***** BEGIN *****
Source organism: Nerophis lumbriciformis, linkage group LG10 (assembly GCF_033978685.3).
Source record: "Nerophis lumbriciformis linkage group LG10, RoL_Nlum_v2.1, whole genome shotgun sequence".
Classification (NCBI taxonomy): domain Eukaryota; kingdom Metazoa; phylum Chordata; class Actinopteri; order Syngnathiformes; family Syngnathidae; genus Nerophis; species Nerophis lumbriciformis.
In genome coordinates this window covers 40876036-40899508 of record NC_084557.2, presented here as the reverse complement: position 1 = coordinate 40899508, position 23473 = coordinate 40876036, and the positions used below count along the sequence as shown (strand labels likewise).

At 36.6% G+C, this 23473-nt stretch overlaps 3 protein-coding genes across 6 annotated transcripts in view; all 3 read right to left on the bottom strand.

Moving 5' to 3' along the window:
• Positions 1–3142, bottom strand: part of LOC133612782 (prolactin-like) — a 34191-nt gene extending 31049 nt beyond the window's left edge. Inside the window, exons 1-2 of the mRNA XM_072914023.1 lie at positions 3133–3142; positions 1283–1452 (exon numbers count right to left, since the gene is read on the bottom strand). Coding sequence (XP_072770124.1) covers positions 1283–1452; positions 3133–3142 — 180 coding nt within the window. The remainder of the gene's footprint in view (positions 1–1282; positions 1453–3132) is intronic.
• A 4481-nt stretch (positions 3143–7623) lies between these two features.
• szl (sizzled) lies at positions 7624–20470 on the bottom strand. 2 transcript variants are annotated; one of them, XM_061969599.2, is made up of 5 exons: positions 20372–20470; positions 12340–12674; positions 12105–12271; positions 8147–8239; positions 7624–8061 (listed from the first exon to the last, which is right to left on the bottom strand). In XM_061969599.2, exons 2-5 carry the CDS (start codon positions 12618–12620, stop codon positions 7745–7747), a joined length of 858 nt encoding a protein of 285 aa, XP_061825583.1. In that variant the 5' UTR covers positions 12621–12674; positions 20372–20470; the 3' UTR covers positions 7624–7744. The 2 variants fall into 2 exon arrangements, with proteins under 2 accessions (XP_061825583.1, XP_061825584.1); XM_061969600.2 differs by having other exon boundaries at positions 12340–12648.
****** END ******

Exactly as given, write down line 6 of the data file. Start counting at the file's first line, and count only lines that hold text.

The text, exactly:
Moving 5' to 3' along the window: